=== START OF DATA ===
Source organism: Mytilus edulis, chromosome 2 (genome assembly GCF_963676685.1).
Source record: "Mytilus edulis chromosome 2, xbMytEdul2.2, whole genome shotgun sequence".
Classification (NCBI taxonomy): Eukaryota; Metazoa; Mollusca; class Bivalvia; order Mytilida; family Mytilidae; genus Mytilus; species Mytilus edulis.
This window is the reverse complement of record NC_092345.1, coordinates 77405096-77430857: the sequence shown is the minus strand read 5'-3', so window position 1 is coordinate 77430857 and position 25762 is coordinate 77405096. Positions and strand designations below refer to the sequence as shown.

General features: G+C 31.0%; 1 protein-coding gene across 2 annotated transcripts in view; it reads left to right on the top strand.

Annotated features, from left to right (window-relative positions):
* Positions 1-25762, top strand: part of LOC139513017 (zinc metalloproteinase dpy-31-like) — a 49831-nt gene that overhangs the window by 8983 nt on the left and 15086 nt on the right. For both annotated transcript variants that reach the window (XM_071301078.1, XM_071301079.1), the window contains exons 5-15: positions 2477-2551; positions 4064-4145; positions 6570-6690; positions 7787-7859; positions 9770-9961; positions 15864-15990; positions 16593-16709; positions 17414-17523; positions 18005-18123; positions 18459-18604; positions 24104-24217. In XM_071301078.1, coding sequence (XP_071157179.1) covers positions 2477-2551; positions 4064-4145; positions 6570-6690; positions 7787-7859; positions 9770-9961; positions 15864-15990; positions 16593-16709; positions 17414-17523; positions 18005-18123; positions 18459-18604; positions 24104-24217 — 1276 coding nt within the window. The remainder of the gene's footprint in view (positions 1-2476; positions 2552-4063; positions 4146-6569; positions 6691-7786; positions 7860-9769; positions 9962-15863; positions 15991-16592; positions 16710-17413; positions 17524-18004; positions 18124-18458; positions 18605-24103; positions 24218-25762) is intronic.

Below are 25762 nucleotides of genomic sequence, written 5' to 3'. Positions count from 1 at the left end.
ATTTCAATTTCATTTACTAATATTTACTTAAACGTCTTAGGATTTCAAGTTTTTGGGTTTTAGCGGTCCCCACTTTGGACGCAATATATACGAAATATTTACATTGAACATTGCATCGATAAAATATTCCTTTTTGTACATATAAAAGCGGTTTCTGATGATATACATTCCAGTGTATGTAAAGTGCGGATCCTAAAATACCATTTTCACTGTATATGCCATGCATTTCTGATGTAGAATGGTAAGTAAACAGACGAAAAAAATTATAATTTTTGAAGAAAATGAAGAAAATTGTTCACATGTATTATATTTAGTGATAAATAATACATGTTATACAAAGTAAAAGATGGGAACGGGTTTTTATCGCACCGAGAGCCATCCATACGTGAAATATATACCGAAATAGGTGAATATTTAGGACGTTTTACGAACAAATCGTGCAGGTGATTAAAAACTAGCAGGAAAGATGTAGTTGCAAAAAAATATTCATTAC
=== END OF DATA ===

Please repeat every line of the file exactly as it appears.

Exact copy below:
Source organism: Mytilus edulis, chromosome 2 (genome assembly GCF_963676685.1).
Source record: "Mytilus edulis chromosome 2, xbMytEdul2.2, whole genome shotgun sequence".
Classification (NCBI taxonomy): Eukaryota; Metazoa; Mollusca; class Bivalvia; order Mytilida; family Mytilidae; genus Mytilus; species Mytilus edulis.
This window is the reverse complement of record NC_092345.1, coordinates 77405096-77430857: the sequence shown is the minus strand read 5'-3', so window position 1 is coordinate 77430857 and position 25762 is coordinate 77405096. Positions and strand designations below refer to the sequence as shown.

General features: G+C 31.0%; 1 protein-coding gene across 2 annotated transcripts in view; it reads left to right on the top strand.

Annotated features, from left to right (window-relative positions):
* Positions 1-25762, top strand: part of LOC139513017 (zinc metalloproteinase dpy-31-like) — a 49831-nt gene that overhangs the window by 8983 nt on the left and 15086 nt on the right. For both annotated transcript variants that reach the window (XM_071301078.1, XM_071301079.1), the window contains exons 5-15: positions 2477-2551; positions 4064-4145; positions 6570-6690; positions 7787-7859; positions 9770-9961; positions 15864-15990; positions 16593-16709; positions 17414-17523; positions 18005-18123; positions 18459-18604; positions 24104-24217. In XM_071301078.1, coding sequence (XP_071157179.1) covers positions 2477-2551; positions 4064-4145; positions 6570-6690; positions 7787-7859; positions 9770-9961; positions 15864-15990; positions 16593-16709; positions 17414-17523; positions 18005-18123; positions 18459-18604; positions 24104-24217 — 1276 coding nt within the window. The remainder of the gene's footprint in view (positions 1-2476; positions 2552-4063; positions 4146-6569; positions 6691-7786; positions 7860-9769; positions 9962-15863; positions 15991-16592; positions 16710-17413; positions 17524-18004; positions 18124-18458; positions 18605-24103; positions 24218-25762) is intronic.

Below are 25762 nucleotides of genomic sequence, written 5' to 3'. Positions count from 1 at the left end.
ATTTCAATTTCATTTACTAATATTTACTTAAACGTCTTAGGATTTCAAGTTTTTGGGTTTTAGCGGTCCCCACTTTGGACGCAATATATACGAAATATTTACATTGAACATTGCATCGATAAAATATTCCTTTTTGTACATATAAAAGCGGTTTCTGATGATATACATTCCAGTGTATGTAAAGTGCGGATCCTAAAATACCATTTTCACTGTATATGCCATGCATTTCTGATGTAGAATGGTAAGTAAACAGACGAAAAAAATTATAATTTTTGAAGAAAATGAAGAAAATTGTTCACATGTATTATATTTAGTGATAAATAATACATGTTATACAAAGTAAAAGATGGGAACGGGTTTTTATCGCACCGAGAGCCATCCATACGTGAAATATATACCGAAATAGGTGAATATTTAGGACGTTTTACGAACAAATCGTGCAGGTGATTAAAAACTAGCAGGAAAGATGTAGTTGCAAAAAAATATTCATTAC